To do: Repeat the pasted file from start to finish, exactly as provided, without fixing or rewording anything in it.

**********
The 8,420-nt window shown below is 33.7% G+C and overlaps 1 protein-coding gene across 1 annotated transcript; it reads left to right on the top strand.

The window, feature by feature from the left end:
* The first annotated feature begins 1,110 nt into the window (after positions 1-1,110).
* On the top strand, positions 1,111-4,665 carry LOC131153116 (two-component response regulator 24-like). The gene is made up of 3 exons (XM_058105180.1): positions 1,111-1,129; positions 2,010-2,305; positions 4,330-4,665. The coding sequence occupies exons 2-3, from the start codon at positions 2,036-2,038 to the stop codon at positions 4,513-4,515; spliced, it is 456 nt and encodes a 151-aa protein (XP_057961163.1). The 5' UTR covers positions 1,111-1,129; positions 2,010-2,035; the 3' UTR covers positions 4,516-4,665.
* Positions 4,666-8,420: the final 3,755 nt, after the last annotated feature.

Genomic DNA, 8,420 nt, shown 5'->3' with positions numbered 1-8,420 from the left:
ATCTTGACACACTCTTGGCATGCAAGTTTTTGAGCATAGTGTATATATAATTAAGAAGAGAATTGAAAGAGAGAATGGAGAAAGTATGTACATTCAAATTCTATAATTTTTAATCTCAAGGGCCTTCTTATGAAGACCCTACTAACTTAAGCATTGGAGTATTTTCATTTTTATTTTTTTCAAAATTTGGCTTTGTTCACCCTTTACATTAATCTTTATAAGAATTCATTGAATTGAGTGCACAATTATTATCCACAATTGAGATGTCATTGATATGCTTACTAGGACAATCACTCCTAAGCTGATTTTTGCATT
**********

The 8,420-nt window shown below is 33.7% G+C and overlaps 1 protein-coding gene across 1 annotated transcript; it reads left to right on the top strand.

The window, feature by feature from the left end:
* The first annotated feature begins 1,110 nt into the window (after positions 1-1,110).
* On the top strand, positions 1,111-4,665 carry LOC131153116 (two-component response regulator 24-like). The gene is made up of 3 exons (XM_058105180.1): positions 1,111-1,129; positions 2,010-2,305; positions 4,330-4,665. The coding sequence occupies exons 2-3, from the start codon at positions 2,036-2,038 to the stop codon at positions 4,513-4,515; spliced, it is 456 nt and encodes a 151-aa protein (XP_057961163.1). The 5' UTR covers positions 1,111-1,129; positions 2,010-2,035; the 3' UTR covers positions 4,516-4,665.
* Positions 4,666-8,420: the final 3,755 nt, after the last annotated feature.

Genomic DNA, 8,420 nt, shown 5'->3' with positions numbered 1-8,420 from the left:
ATCTTGACACACTCTTGGCATGCAAGTTTTTGAGCATAGTGTATATATAATTAAGAAGAGAATTGAAAGAGAGAATGGAGAAAGTATGTACATTCAAATTCTATAATTTTTAATCTCAAGGGCCTTCTTATGAAGACCCTACTAACTTAAGCATTGGAGTATTTTCATTTTTATTTTTTTCAAAATTTGGCTTTGTTCACCCTTTACATTAATCTTTATAAGAATTCATTGAATTGAGTGCACAATTATTATCCACAATTGAGATGTCATTGATATGCTTACTAGGACAATCACTCCTAAGCTGATTTTTGCATT